Constructivists would argue that some stability was achieved through mutually beneficial economic relationships. Russia’s neighbours have conducted commerce and trade with the United Russia’s government despite tensions because it was mutually beneficial. However, these economic relationships also set the stage for future problems. Russia’s commercial interactions with its neighbours helped solidify Vladimir Putin's legitimacy and United Russia’s regime. Additionally, because of the Western-backed coup of Pro-Russia President Viktor Yanukovych in 2014, the Ukrainian government gained leadership that was apathetic and hostile towards the Russian Federation, eventually inspiring the Russian President Vladimir Putin to invade and annex Crimea and finally Eastern Ukraine. The Russian government has a monopoly of influence on its neighbours. Russia is one of the world’s largest wheat exporters, with 19% of the world’s wheat exports coming from the nation, according to OEC. Additionally, according to data from UC Davis, Russia produces 11% of the world’s total wheat supply. Ukraine is also a heavy wheat exporter, with 3% produced and 9% exported. Allowing the policy to degrade without the confines of Constructivism could destroy the global food chain, sending millions across the global south into hunger and poverty while causing supply chain issues elsewhere. A poll by Statista states that the majority of Western nations, including the United Kingdom, United States, Poland, Spain, and France, see Russia as a significant military threat to its neighbours, with 59% of Poles, 53% of Britons, 59% of Americans and 49% of Spaniards classifying them as a significant threat. Russia’s status among world powers is completely shrivelling, and issues could arise if tensions aren’t addressed within the next few decades. As Constructivism concerns the relations between states and the changing nature of global events, Russia’s descent into nationalistic fervour proves a challenging point for international relations as the sovereignty of nations comes into question when looking at territorial claims from both past and present. International organizations like the North Atlantic Treaty Organization, NATO, the United Nations, and formerly the Warsaw Pact existed to help exercise Soviet/Russian land claims in the region while keeping a strict buffer between the Soviet Union/Russian Federation and its neighbours. Through the tenets of Constructivism, the international organization is meant to bring stability and prosperity to a region, ultimately stabilizing areas within Russia’s sphere of influence like the Baltics, East Pacific regions, and Uralic mountains to create a clear buffer between liberal democracy and statism. According to Professor Karl Anders-Hardig’s notes on Constructivism, “International organizations embody shared principles and norms. That leads to what some call governance without government—they have authority, not just control, because of the shared norms.” (Anders-Hardig, Slide 10)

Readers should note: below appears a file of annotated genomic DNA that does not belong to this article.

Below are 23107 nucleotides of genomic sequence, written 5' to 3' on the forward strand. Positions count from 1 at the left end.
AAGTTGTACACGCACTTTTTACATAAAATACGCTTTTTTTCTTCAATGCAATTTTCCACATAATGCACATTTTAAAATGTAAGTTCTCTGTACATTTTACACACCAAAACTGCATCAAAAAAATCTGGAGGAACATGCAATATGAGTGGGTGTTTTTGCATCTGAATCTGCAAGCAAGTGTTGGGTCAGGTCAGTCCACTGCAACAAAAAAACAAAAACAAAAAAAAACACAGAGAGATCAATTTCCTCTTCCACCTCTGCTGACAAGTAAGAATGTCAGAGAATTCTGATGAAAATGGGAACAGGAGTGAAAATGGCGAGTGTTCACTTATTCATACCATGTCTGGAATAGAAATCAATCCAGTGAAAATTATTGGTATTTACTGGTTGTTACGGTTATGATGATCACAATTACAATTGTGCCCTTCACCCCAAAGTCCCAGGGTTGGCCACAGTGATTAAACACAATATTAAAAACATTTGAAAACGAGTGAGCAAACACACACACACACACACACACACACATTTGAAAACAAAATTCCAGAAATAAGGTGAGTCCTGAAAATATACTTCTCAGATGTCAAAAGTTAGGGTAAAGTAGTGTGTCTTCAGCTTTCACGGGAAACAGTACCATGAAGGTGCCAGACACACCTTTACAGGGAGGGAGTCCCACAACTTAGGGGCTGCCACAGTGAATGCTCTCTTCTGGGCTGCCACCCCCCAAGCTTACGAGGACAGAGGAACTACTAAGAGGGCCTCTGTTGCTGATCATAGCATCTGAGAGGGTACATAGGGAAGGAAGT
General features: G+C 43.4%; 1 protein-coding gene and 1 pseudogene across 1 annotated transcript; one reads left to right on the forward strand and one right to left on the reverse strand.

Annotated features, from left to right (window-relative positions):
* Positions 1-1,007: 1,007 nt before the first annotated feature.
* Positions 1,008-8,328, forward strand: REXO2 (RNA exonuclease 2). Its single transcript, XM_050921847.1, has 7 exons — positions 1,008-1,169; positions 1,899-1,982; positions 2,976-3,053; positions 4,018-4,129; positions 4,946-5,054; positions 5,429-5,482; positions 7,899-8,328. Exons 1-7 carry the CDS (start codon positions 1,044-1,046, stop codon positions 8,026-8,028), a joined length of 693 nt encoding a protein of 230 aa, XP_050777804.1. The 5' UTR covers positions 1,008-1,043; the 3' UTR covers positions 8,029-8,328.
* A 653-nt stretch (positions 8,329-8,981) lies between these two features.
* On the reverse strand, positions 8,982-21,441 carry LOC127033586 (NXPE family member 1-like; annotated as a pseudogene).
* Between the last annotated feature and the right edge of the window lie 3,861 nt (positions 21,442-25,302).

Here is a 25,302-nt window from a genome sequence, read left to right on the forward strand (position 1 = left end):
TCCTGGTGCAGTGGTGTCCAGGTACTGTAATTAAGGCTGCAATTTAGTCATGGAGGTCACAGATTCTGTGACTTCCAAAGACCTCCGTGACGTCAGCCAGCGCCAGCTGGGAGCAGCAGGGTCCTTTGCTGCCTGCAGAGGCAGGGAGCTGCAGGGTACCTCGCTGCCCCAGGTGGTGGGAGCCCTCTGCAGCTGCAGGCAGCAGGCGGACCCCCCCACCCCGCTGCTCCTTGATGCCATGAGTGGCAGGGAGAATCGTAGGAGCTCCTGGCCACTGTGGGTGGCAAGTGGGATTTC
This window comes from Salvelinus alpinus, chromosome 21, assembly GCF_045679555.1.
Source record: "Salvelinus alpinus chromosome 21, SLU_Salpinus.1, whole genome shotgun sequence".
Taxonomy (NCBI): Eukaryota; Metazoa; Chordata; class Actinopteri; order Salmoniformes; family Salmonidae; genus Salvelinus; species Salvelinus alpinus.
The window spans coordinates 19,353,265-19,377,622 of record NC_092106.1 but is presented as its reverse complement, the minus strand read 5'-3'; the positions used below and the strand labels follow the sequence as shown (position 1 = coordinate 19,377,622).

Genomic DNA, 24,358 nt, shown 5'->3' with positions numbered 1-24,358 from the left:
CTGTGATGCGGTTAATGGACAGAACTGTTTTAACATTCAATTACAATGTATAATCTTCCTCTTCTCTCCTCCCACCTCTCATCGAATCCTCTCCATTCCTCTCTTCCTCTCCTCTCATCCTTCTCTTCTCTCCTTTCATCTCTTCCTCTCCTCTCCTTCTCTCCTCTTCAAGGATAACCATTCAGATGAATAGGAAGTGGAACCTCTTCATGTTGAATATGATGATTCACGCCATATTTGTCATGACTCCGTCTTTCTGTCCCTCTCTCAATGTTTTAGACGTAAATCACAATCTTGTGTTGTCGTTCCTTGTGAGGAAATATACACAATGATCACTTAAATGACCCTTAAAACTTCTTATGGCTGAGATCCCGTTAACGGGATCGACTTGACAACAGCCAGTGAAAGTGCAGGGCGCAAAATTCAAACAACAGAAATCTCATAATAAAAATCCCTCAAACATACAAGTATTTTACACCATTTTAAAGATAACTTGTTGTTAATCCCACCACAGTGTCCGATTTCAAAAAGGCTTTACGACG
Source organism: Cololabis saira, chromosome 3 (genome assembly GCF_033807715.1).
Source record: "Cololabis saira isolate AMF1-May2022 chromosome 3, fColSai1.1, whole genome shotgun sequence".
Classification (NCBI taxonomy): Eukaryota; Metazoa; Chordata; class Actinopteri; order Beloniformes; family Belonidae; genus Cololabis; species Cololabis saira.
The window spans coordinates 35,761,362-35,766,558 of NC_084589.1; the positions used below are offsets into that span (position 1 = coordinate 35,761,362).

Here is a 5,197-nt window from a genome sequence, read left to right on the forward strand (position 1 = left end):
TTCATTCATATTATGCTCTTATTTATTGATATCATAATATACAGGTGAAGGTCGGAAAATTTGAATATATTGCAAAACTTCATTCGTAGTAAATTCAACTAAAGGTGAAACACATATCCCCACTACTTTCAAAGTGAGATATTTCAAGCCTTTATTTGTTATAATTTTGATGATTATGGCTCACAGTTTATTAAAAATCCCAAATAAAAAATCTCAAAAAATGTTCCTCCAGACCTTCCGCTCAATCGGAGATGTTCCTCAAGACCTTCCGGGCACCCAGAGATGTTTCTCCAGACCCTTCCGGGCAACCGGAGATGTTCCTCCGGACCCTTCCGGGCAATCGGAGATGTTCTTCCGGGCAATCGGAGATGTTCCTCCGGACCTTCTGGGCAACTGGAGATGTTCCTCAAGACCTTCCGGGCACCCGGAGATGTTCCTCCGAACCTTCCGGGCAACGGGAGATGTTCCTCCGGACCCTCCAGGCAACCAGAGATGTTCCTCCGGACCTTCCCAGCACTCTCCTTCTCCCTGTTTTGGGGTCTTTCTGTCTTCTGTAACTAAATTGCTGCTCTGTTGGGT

This principle has helped strengthen the ties between European Nations, looking to oppose the rogue Russian oligarchy as the alliance tries its best to hinder a potential invasion of their territory. When international institutions are given standards to follow through the constructivist point of view, the states will comply and create peace within the region. In what is sometimes seen as both a controversial and positive alliance between European nations, the European Union keeps the collective safety of the European continent at an utmost priority while also keeping trade between countries possible. As a result, mutual trade and homogeny prosper with a strong defence against foreign adversaries being formed on the European continent to provide a balance of power with the Russian Federation and to serve as a buffer for non-aligned states. Although Russia’s invasion of Ukraine has destabilized the relations, Constructivism could provide a pathway to new connections between the two organizations as global events shift, creating new rules for the status quo while keeping international organizations at a limited pace. For example, the controversy surrounding Nord Stream 2 and the European gas crisis could be solved by exploring proposals benefitting both sides, such as creating a new standard for trading relations in Europe. However, at the same time, Russia must also be held accountable for the extreme turmoil they have caused in Ukraine and the rest of Europe. Additionally, with right-wing populism on the rise in Russia, the European Union must fight to limit the cause of Euroscepticism, as the collapse of the EU itself could allow Russia and its allies to splurge on potential resources and governments. In conclusion, if the European continent doesn’t wish to be ruled by tyrants, it must adapt policy over long periods, adapting to global conditions through the principles of Constructivism and allowing international institutions to do their jobs to solve gas, oil, and political situations. We must never forget the impact of Russia’s invasion as Russia had strained critical relationships with the European Union at a time when tensions between the two were already evident in the development of the NormStream 2 pipeline and the interference of Russia in European elections. However, peace between the European Union and Russia will only be realized when international organization and cooperation are agreed upon by the Russian state and members of the European Union. Constructivism could be a potential path to warfare and crisis alleviation, using the principles of individual identities and material conditions to truly create a foreign policy that benefits both nations in a positive light. The only path to peace will be when both sides resolve their differences and reach a mutual agreement, ending a war sparked by opposing sides of the conflict.